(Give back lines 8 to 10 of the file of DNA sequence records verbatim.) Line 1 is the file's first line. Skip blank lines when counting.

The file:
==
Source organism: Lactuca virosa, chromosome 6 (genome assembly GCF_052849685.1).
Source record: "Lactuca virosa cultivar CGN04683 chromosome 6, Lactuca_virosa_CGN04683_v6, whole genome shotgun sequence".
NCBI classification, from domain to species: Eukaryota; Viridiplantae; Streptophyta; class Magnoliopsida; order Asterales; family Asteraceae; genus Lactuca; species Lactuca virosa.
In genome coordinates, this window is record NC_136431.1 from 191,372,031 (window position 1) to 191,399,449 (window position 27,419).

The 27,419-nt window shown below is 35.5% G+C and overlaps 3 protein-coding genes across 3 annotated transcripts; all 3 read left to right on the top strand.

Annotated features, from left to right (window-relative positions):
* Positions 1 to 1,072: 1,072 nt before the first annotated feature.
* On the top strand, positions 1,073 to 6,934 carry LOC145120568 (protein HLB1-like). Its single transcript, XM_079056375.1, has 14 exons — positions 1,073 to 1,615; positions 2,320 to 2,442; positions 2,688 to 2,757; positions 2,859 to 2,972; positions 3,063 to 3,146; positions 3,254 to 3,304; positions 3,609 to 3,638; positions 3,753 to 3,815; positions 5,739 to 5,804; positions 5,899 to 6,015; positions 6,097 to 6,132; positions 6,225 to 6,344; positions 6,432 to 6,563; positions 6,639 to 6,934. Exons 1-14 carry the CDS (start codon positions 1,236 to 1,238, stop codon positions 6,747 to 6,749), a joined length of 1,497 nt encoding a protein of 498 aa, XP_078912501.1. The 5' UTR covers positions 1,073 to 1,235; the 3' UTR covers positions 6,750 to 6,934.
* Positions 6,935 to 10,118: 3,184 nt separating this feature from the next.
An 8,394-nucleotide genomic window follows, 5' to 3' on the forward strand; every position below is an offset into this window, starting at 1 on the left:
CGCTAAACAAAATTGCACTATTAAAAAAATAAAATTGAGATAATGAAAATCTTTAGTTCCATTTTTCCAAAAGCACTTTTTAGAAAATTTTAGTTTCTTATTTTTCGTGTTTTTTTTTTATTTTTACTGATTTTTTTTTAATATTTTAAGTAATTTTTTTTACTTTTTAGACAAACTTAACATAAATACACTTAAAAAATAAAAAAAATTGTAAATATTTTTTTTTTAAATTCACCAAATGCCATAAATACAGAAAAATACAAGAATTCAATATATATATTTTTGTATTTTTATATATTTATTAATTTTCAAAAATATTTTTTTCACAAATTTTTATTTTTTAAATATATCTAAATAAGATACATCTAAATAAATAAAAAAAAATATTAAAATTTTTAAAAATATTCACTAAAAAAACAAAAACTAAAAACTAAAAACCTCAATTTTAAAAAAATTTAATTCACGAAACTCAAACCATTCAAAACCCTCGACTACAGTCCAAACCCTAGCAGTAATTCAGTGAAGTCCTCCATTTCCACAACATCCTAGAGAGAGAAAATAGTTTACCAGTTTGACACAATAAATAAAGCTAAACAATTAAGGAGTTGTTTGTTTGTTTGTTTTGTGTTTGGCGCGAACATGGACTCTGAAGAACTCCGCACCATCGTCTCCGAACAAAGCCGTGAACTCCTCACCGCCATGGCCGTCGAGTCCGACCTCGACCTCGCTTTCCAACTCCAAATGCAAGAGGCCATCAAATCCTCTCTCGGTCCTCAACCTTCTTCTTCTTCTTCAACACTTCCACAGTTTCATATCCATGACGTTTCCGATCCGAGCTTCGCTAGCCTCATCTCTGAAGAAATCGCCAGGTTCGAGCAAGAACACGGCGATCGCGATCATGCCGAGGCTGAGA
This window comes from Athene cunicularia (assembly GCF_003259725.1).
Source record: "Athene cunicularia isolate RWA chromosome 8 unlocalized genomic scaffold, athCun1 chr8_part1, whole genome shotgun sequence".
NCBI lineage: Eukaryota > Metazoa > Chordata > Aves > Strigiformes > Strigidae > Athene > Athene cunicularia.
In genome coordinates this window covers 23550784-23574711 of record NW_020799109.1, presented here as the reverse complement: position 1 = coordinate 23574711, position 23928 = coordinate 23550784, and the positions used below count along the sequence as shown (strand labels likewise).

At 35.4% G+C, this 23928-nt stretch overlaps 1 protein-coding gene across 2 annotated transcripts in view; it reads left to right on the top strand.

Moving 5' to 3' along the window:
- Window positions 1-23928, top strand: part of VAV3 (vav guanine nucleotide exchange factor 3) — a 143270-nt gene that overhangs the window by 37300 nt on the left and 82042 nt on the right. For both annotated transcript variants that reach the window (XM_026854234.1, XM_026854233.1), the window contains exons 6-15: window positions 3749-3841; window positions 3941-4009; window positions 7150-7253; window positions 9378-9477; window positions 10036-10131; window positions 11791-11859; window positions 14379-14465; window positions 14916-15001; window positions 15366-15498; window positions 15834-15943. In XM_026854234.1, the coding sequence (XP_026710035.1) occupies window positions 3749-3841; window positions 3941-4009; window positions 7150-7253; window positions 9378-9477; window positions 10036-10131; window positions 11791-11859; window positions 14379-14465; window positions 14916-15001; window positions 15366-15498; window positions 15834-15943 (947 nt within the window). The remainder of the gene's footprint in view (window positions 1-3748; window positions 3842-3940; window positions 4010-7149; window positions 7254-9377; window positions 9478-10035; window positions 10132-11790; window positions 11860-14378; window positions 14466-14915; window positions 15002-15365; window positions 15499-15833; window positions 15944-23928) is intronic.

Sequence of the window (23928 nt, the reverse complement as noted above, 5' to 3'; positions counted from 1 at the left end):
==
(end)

* On the top strand, positions 1,073 to 6,934 carry LOC145120568 (protein HLB1-like). Its single transcript, XM_079056375.1, has 14 exons — positions 1,073 to 1,615; positions 2,320 to 2,442; positions 2,688 to 2,757; positions 2,859 to 2,972; positions 3,063 to 3,146; positions 3,254 to 3,304; positions 3,609 to 3,638; positions 3,753 to 3,815; positions 5,739 to 5,804; positions 5,899 to 6,015; positions 6,097 to 6,132; positions 6,225 to 6,344; positions 6,432 to 6,563; positions 6,639 to 6,934. Exons 1-14 carry the CDS (start codon positions 1,236 to 1,238, stop codon positions 6,747 to 6,749), a joined length of 1,497 nt encoding a protein of 498 aa, XP_078912501.1. The 5' UTR covers positions 1,073 to 1,235; the 3' UTR covers positions 6,750 to 6,934.
* Positions 6,935 to 10,118: 3,184 nt separating this feature from the next.
An 8,394-nucleotide genomic window follows, 5' to 3' on the forward strand; every position below is an offset into this window, starting at 1 on the left: